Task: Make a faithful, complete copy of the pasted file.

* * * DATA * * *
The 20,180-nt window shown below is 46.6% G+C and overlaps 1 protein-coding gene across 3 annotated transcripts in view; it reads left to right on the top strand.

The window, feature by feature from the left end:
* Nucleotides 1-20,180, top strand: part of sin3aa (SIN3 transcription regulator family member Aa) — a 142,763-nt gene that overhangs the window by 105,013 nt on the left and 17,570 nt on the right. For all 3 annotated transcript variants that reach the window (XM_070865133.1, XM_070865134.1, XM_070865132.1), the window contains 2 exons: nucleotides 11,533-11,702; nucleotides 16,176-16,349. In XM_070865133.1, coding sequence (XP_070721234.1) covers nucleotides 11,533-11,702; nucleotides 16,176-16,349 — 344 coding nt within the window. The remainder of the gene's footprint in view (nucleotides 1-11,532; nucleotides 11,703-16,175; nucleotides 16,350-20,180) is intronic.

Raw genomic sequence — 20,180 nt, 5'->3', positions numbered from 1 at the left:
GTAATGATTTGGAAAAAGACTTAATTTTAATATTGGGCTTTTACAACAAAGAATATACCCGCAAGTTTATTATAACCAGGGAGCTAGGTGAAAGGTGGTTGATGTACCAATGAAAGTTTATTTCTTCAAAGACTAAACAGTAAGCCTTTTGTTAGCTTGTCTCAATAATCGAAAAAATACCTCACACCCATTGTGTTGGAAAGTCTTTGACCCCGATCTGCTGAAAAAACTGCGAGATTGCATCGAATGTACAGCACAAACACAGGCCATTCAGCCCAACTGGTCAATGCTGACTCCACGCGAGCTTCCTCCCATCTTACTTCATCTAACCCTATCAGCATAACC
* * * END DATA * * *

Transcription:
The 20,180-nt window shown below is 46.6% G+C and overlaps 1 protein-coding gene across 3 annotated transcripts in view; it reads left to right on the top strand.

The window, feature by feature from the left end:
* Nucleotides 1-20,180, top strand: part of sin3aa (SIN3 transcription regulator family member Aa) — a 142,763-nt gene that overhangs the window by 105,013 nt on the left and 17,570 nt on the right. For all 3 annotated transcript variants that reach the window (XM_070865133.1, XM_070865134.1, XM_070865132.1), the window contains 2 exons: nucleotides 11,533-11,702; nucleotides 16,176-16,349. In XM_070865133.1, coding sequence (XP_070721234.1) covers nucleotides 11,533-11,702; nucleotides 16,176-16,349 — 344 coding nt within the window. The remainder of the gene's footprint in view (nucleotides 1-11,532; nucleotides 11,703-16,175; nucleotides 16,350-20,180) is intronic.

Raw genomic sequence — 20,180 nt, 5'->3', positions numbered from 1 at the left:
GTAATGATTTGGAAAAAGACTTAATTTTAATATTGGGCTTTTACAACAAAGAATATACCCGCAAGTTTATTATAACCAGGGAGCTAGGTGAAAGGTGGTTGATGTACCAATGAAAGTTTATTTCTTCAAAGACTAAACAGTAAGCCTTTTGTTAGCTTGTCTCAATAATCGAAAAAATACCTCACACCCATTGTGTTGGAAAGTCTTTGACCCCGATCTGCTGAAAAAACTGCGAGATTGCATCGAATGTACAGCACAAACACAGGCCATTCAGCCCAACTGGTCAATGCTGACTCCACGCGAGCTTCCTCCCATCTTACTTCATCTAACCCTATCAGCATAACC